Rosemarie Palafox-Alfaro woke up late on the night of September 17 to someone screaming “fire”.
“It was very scary and I didn’t know what was going on at first,” she said.
After she and other residents of a city-sanctioned tent camp near Denver Health were evacuated, Palafox-Alfaro learned the fire had been stopped just before it set fire to her tent, where she had a new laptop, sheets , blankets and other household items than She was preparing to move to a new apartment.
Thirty-seven residents were displaced by the fire and 16 people lost everything they owned when the fire destroyed the outdoor safe area for Indians operated by the Colorado Village Collaborative at the corner of West Eighth Avenue and Elati Street.
Cooperative personnel on site helped everyone evacuate quickly and no one was injured. Firefighters were able to contain the fire within minutes.
The co-op knew it had to leave the Denver Health campus in December because the lease expired. But now that 16 tents out of 41 available have been destroyed, there is added pressure to rebuild the makeshift shelters ahead of the holidays and as cold weather sets in.
Prevent another fire
Nearly 100 volunteers came together to help set up a new sanctioned tent community at the Arie P. Taylor Municipal Center at East 47th Avenue and Peoria Street in the Montbello neighborhood. Some are regular helpers, popping up every time the collaboration starts a new community; others are from the Denver Health Community or another local human services organization. A handful of residents who lived on the site are also working to rebuild their new homes, said Cuica Montoya, program director for the Colorado Village Collaborative, which oversees safe outdoor areas.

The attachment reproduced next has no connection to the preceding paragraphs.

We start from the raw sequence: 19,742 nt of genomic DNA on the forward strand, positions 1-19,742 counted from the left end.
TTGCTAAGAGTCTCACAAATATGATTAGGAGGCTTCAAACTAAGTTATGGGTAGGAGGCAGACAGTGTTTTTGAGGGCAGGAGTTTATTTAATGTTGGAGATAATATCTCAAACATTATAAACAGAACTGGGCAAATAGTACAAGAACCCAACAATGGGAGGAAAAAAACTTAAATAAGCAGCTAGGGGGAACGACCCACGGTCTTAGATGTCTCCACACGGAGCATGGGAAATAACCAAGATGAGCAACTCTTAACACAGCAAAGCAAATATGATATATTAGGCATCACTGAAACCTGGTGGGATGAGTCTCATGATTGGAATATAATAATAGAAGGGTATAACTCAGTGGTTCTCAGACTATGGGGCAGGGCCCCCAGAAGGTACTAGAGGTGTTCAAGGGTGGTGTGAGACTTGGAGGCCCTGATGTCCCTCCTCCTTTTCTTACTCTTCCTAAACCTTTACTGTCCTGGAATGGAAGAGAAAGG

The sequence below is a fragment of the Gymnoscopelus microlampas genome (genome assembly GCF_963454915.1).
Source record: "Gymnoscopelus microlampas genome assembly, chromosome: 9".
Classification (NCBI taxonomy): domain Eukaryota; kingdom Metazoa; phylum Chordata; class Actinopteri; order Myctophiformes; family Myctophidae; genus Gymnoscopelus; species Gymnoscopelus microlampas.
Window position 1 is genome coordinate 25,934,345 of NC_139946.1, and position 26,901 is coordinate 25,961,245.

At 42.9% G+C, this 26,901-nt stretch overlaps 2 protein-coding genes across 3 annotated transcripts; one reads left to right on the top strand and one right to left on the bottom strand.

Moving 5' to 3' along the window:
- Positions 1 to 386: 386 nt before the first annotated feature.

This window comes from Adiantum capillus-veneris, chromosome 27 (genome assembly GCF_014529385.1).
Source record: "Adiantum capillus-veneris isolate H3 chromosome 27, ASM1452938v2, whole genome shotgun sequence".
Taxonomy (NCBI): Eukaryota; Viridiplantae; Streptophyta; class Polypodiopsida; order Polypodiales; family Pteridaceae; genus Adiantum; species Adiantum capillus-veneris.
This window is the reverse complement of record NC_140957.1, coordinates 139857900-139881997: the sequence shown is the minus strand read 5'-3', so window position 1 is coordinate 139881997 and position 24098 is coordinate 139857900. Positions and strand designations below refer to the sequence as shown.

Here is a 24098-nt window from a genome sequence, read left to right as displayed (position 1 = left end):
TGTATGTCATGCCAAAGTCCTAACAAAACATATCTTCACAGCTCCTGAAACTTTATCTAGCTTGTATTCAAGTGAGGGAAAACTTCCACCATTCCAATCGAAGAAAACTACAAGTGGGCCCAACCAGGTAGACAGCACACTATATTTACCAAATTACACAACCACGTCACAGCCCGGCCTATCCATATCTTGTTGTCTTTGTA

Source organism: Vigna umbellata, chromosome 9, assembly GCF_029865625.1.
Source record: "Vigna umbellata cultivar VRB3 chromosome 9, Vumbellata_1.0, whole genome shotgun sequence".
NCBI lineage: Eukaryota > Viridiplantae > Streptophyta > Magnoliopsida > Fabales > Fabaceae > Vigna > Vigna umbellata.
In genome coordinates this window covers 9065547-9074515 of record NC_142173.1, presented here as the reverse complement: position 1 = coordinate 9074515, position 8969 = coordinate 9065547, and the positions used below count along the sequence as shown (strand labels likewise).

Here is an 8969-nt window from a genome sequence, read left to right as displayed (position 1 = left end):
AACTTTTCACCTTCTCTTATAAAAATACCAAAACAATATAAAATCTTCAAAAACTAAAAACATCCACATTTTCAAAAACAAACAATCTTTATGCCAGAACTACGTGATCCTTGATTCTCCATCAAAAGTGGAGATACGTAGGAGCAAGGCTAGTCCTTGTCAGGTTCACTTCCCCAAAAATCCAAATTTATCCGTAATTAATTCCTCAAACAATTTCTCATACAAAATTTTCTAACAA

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Work at Montbello is being directed by the Denver Fire Department to ensure their site plans, operational policies and procedures continue to reduce the likelihood of another fire, said Gray Waletich, a senior director with the Colorado Village Collaborative responsible for building the safe perimeters is.
That includes increasing the distance between tents from 2½ feet to 5 feet to keep the fire from spreading quickly and allowing for quicker extinguishing, Waletich said.
A safety committee will help ensure those precautions are implemented, and the group will produce a document detailing those plans that can be shared system-wide, she said. Two secure outdoor areas are currently in operation.
The Colorado Village Collaborative will purchase a special outdoor hose at each site specifically for emergencies, ensure fire extinguishers are operational and ensure the new site is adequately lit with ramps that are accessible to those with disabilities, Waletich said.
The cause of the fire is still unclear.
“The fire was devastating to our community members, our employees, our neighborhood and Denver Health,” Montoya said.
Prioritization of the indigenous people
The Native American safe outdoor area prioritizes Aboriginal people living in vulnerable homelessness. Native Americans make up 1% of Denver’s population, but represent 6% of the population affected by homelessness in the city.
“It has been doubly devastating for our community members because some have lost everything they owned and this community has already seen so much displacement in its generational history and in its current history and it has been extremely devastating. But we did our best to support them,” Montoya said.
People displaced by the fire have been placed in emergency shelters, including through a partnership with the Denver Street Outreach Collaborative’s Bridge Housing Hotels, managed by the Colorado Coalition for the Homeless. The Gathering Place — the only day care center in Metro Denver that serves women, transgender people and their children — also has an emergency shelter program that has housed some displaced residents of the Native American site, Montoya said.
Four Winds Indian Council also raised funds to replace items lost in the fire, and the Colorado Village Collaborative initiated a campaign to purchase gift cards for the 16 people who lost everything when their makeshift tent homes burned down.